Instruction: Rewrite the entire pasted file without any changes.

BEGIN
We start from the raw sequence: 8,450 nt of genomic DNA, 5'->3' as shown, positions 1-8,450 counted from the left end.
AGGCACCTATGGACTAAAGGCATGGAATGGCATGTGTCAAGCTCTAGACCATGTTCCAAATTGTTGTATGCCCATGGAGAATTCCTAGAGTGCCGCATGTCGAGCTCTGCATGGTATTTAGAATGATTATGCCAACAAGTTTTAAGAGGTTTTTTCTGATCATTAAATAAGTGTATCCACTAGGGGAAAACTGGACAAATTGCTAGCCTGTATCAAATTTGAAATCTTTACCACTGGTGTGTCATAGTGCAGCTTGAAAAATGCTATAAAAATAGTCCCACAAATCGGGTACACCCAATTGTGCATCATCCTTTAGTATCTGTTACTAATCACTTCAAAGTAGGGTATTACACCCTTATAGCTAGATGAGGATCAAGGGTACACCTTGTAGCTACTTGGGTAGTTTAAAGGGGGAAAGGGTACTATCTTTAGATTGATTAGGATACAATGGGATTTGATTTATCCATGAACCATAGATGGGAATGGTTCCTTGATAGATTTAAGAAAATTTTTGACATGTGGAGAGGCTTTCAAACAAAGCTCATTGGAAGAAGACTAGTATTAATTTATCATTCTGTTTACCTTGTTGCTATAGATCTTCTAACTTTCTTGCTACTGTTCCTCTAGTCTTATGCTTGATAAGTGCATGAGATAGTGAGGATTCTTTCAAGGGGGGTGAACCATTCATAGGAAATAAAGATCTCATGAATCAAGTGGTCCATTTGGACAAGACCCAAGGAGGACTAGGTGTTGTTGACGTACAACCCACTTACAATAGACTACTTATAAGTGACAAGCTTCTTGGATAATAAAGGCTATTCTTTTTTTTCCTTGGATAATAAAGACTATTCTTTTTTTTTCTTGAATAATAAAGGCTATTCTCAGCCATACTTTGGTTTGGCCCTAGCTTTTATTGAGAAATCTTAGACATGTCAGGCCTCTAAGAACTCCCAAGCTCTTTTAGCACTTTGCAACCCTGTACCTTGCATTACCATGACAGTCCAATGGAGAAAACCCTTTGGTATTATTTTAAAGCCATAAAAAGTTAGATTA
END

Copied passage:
We start from the raw sequence: 8,450 nt of genomic DNA, 5'->3' as shown, positions 1-8,450 counted from the left end.
AGGCACCTATGGACTAAAGGCATGGAATGGCATGTGTCAAGCTCTAGACCATGTTCCAAATTGTTGTATGCCCATGGAGAATTCCTAGAGTGCCGCATGTCGAGCTCTGCATGGTATTTAGAATGATTATGCCAACAAGTTTTAAGAGGTTTTTTCTGATCATTAAATAAGTGTATCCACTAGGGGAAAACTGGACAAATTGCTAGCCTGTATCAAATTTGAAATCTTTACCACTGGTGTGTCATAGTGCAGCTTGAAAAATGCTATAAAAATAGTCCCACAAATCGGGTACACCCAATTGTGCATCATCCTTTAGTATCTGTTACTAATCACTTCAAAGTAGGGTATTACACCCTTATAGCTAGATGAGGATCAAGGGTACACCTTGTAGCTACTTGGGTAGTTTAAAGGGGGAAAGGGTACTATCTTTAGATTGATTAGGATACAATGGGATTTGATTTATCCATGAACCATAGATGGGAATGGTTCCTTGATAGATTTAAGAAAATTTTTGACATGTGGAGAGGCTTTCAAACAAAGCTCATTGGAAGAAGACTAGTATTAATTTATCATTCTGTTTACCTTGTTGCTATAGATCTTCTAACTTTCTTGCTACTGTTCCTCTAGTCTTATGCTTGATAAGTGCATGAGATAGTGAGGATTCTTTCAAGGGGGGTGAACCATTCATAGGAAATAAAGATCTCATGAATCAAGTGGTCCATTTGGACAAGACCCAAGGAGGACTAGGTGTTGTTGACGTACAACCCACTTACAATAGACTACTTATAAGTGACAAGCTTCTTGGATAATAAAGGCTATTCTTTTTTTTCCTTGGATAATAAAGACTATTCTTTTTTTTTCTTGAATAATAAAGGCTATTCTCAGCCATACTTTGGTTTGGCCCTAGCTTTTATTGAGAAATCTTAGACATGTCAGGCCTCTAAGAACTCCCAAGCTCTTTTAGCACTTTGCAACCCTGTACCTTGCATTACCATGACAGTCCAATGGAGAAAACCCTTTGGTATTATTTTAAAGCCATAAAAAGTTAGATTA